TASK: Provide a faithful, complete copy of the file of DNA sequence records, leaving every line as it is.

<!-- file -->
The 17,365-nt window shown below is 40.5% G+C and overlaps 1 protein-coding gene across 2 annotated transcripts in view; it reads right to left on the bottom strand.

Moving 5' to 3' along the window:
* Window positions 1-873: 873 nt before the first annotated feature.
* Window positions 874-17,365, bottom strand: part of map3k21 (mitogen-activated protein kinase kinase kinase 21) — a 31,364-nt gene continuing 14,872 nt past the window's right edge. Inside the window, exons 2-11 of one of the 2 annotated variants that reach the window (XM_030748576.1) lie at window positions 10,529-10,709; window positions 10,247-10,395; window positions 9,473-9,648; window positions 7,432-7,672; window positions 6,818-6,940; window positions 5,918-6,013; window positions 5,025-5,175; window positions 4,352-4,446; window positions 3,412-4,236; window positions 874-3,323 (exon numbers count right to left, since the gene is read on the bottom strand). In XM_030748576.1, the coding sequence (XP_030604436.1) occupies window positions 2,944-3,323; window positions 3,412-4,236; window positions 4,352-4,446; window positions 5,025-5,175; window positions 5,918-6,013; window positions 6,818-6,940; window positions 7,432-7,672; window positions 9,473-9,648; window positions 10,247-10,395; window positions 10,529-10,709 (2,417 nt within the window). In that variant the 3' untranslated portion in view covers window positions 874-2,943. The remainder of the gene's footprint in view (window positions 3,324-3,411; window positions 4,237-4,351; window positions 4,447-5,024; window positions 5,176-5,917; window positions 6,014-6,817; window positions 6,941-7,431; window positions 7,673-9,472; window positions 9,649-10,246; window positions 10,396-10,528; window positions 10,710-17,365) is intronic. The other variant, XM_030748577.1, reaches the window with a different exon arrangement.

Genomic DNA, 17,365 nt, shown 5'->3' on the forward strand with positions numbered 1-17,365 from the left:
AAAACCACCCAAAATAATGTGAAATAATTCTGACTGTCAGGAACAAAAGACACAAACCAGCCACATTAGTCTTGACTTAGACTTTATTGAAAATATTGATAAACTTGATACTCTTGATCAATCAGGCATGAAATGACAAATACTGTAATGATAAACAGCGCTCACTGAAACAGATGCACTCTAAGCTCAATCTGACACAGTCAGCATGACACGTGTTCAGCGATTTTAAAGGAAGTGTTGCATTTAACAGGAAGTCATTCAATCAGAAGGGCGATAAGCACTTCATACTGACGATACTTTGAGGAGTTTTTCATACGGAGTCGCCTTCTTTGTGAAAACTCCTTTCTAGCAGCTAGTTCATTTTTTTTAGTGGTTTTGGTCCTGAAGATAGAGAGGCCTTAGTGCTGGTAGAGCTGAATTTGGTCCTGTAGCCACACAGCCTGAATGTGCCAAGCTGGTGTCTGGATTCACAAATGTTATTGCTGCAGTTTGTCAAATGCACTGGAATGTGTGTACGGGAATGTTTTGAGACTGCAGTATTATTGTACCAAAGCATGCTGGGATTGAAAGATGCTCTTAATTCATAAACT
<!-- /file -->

The 17,365-nt window shown below is 40.5% G+C and overlaps 1 protein-coding gene across 2 annotated transcripts in view; it reads right to left on the bottom strand.

Moving 5' to 3' along the window:
* Window positions 1-873: 873 nt before the first annotated feature.
* Window positions 874-17,365, bottom strand: part of map3k21 (mitogen-activated protein kinase kinase kinase 21) — a 31,364-nt gene continuing 14,872 nt past the window's right edge. Inside the window, exons 2-11 of one of the 2 annotated variants that reach the window (XM_030748576.1) lie at window positions 10,529-10,709; window positions 10,247-10,395; window positions 9,473-9,648; window positions 7,432-7,672; window positions 6,818-6,940; window positions 5,918-6,013; window positions 5,025-5,175; window positions 4,352-4,446; window positions 3,412-4,236; window positions 874-3,323 (exon numbers count right to left, since the gene is read on the bottom strand). In XM_030748576.1, the coding sequence (XP_030604436.1) occupies window positions 2,944-3,323; window positions 3,412-4,236; window positions 4,352-4,446; window positions 5,025-5,175; window positions 5,918-6,013; window positions 6,818-6,940; window positions 7,432-7,672; window positions 9,473-9,648; window positions 10,247-10,395; window positions 10,529-10,709 (2,417 nt within the window). In that variant the 3' untranslated portion in view covers window positions 874-2,943. The remainder of the gene's footprint in view (window positions 3,324-3,411; window positions 4,237-4,351; window positions 4,447-5,024; window positions 5,176-5,917; window positions 6,014-6,817; window positions 6,941-7,431; window positions 7,673-9,472; window positions 9,649-10,246; window positions 10,396-10,528; window positions 10,710-17,365) is intronic. The other variant, XM_030748577.1, reaches the window with a different exon arrangement.

Genomic DNA, 17,365 nt, shown 5'->3' on the forward strand with positions numbered 1-17,365 from the left:
AAAACCACCCAAAATAATGTGAAATAATTCTGACTGTCAGGAACAAAAGACACAAACCAGCCACATTAGTCTTGACTTAGACTTTATTGAAAATATTGATAAACTTGATACTCTTGATCAATCAGGCATGAAATGACAAATACTGTAATGATAAACAGCGCTCACTGAAACAGATGCACTCTAAGCTCAATCTGACACAGTCAGCATGACACGTGTTCAGCGATTTTAAAGGAAGTGTTGCATTTAACAGGAAGTCATTCAATCAGAAGGGCGATAAGCACTTCATACTGACGATACTTTGAGGAGTTTTTCATACGGAGTCGCCTTCTTTGTGAAAACTCCTTTCTAGCAGCTAGTTCATTTTTTTTAGTGGTTTTGGTCCTGAAGATAGAGAGGCCTTAGTGCTGGTAGAGCTGAATTTGGTCCTGTAGCCACACAGCCTGAATGTGCCAAGCTGGTGTCTGGATTCACAAATGTTATTGCTGCAGTTTGTCAAATGCACTGGAATGTGTGTACGGGAATGTTTTGAGACTGCAGTATTATTGTACCAAAGCATGCTGGGATTGAAAGATGCTCTTAATTCATAAACT